Four Arab Nations Mass Military against Qatar

In an attempt to prevent the Saudi-led Arab dispute with Qatar from bursting out of control, President Donald Trump spoke from Air Force One Wednesday, July 5, with Egypt’s Abdel-Fatteh El-Sisi, to urge “constructive negotiations on all parties”.
At the same time, he reiterated that they must all adhere to their commitments at the Riyadh Summit to stop terrorist financing and discredit extremist Ideology. The dispute between Saudi Arabia, the UAE, Egypt and Bahrain is rooted in their allegation that Qatar is financing terrorist organizations and kowtowing to Tehran.
According to DEBKA Weekly’s military and intelligence sources, Trump tackled the Egyptian president urgently after he received intelligence that Qatar’s four Arab opponents were massing military forces on the emirate’s land and sea borders. They were acting out the Saudi-Egyptian proposal that was adopted by the four foreign ministers meeting in Cairo on Wednesday for responding to Qatar’s rejection of their 13-point ultimatum.
Our sources report that Egyptian and UAE warships have arrived in Bahrain, along with two Egyptian commando battalions, while the Saudi army has deployed special operatons forces with armor along the border with Qatar.
Doha fears the Saudis may launch a missile attack on the Al-Jazeera television station and destroy it. Its shutdown was one of the 13 demands leveled against Qatar. A military clash between Saudi Arabia and Qatar on the air or on ground is a very real threat, according to Intelligence sources. There is another complication: Turkey has poured troops into the tiny emirate and set up a base there.
An armed conflagration over the dispute is of great concern to the US president for four reasons:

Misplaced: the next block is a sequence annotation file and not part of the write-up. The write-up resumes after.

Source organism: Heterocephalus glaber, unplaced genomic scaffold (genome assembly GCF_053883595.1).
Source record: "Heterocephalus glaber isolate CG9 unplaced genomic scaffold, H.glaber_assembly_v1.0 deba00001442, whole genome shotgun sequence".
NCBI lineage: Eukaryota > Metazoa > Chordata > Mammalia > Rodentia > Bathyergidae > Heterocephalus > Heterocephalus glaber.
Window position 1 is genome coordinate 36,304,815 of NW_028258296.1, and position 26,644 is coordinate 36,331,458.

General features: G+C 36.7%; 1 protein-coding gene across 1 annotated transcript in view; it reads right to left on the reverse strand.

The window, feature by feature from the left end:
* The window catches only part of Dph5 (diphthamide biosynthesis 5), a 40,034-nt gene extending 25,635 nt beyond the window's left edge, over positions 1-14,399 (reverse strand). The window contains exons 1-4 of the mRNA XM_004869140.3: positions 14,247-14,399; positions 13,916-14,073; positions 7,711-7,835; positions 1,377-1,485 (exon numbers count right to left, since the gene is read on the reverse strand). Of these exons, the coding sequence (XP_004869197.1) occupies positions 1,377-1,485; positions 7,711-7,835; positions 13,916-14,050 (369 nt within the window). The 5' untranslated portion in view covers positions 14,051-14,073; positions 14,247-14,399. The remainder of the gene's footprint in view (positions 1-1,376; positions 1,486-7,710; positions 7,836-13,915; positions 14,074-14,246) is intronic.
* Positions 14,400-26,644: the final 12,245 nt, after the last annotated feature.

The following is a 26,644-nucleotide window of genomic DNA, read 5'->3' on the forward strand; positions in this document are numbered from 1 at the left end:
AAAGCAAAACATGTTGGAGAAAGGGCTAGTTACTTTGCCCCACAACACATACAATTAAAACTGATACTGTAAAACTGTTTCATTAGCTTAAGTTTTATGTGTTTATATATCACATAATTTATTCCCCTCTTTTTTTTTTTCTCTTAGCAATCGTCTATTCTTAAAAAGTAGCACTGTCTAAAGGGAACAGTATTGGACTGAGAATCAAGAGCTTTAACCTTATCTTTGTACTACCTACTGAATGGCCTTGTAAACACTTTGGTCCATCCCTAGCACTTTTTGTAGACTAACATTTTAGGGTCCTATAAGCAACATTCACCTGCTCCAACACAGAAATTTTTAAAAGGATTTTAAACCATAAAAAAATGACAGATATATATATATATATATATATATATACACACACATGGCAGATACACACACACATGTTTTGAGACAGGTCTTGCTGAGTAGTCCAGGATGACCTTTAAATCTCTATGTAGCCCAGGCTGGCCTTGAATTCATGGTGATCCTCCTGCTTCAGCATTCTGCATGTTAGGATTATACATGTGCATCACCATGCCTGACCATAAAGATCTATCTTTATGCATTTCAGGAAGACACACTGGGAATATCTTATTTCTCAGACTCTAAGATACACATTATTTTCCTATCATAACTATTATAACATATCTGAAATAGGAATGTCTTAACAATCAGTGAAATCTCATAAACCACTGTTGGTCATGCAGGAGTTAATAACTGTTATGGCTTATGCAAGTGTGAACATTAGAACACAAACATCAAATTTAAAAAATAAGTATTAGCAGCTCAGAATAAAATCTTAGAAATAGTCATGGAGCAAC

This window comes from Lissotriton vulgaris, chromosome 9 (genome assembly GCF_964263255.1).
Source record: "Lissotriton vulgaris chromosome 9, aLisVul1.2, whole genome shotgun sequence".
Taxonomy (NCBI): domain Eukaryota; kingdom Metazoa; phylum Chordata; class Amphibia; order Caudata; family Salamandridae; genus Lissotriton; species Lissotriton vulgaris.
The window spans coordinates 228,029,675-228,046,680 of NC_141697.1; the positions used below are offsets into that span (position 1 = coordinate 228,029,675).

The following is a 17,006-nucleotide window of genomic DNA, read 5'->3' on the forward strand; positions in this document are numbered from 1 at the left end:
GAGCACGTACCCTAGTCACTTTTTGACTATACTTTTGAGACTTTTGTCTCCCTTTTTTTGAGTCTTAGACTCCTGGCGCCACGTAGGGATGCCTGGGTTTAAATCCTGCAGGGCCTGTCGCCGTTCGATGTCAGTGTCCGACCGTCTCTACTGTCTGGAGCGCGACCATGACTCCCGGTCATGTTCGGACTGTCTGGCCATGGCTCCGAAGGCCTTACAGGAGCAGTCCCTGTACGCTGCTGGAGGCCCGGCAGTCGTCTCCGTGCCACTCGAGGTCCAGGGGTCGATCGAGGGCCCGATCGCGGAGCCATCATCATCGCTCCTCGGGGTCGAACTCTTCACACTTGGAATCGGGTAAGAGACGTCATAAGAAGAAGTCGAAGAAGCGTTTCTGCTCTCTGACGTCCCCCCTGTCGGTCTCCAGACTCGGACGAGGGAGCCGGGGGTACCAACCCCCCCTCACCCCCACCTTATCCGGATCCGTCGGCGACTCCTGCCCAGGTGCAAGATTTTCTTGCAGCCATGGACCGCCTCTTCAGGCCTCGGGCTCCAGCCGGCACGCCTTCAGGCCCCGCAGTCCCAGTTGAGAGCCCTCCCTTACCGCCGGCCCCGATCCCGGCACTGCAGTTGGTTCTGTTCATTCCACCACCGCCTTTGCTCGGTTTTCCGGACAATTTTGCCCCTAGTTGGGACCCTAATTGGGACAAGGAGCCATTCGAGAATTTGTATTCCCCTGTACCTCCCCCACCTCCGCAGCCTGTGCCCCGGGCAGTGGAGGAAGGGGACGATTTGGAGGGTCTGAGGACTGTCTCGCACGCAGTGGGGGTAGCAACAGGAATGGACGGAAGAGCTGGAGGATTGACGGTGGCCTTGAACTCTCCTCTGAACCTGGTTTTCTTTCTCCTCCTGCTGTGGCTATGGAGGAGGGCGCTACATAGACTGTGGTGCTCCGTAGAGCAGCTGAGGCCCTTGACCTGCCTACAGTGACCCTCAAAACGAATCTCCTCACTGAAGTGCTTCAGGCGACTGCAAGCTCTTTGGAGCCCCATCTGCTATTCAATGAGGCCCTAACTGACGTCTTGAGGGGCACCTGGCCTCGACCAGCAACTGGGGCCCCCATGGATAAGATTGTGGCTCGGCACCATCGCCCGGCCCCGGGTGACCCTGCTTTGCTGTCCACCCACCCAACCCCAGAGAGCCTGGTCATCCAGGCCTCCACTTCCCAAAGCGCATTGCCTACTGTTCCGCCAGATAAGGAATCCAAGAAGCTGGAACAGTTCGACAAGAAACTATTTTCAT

1. A military clash between Qatar and any of its four opponents would rip up the US-Sunni Muslim alliance that Trump established at the Riyadh Summit.
2. Any military action in the Gulf would have serious fallout on the Syrian conflict and impair the prospects of a solution for ending it.
3. It would place a large question mark over the big Al-Udeid Air Base and American investments in Qatar’s energy production.
4. Qatar may turn to the United Nations as the victim of aggression. This would open the door to Russian intervention in the dispute and a foothold in the oil-rich Gulf.
Qatar is meanwhile poised to use its powerful economic resource to fight back.
On Tuesday, July 4, Doha took the energy markets by surprise by announcing an increase of LNG production to 100 million tones per year – over the next five-to-seven years. This is equal to one-third of global supplies and an unwanted addition to the current market glut, but it would confirm Qatar’s place as the world’s top gas exporter.
The state-owned Qatar Petroleum is partnered with the US Exxon Mobil oil giant to produce its LNG and export a super-light form of crude oil, which is a by-product of gas extraction. This condensate has raised Qatar’s revenues substantially and made the emirate rich – even in the face of a 70 percent fall in LNG prices and 50 percent drop in oil prices since 2014.

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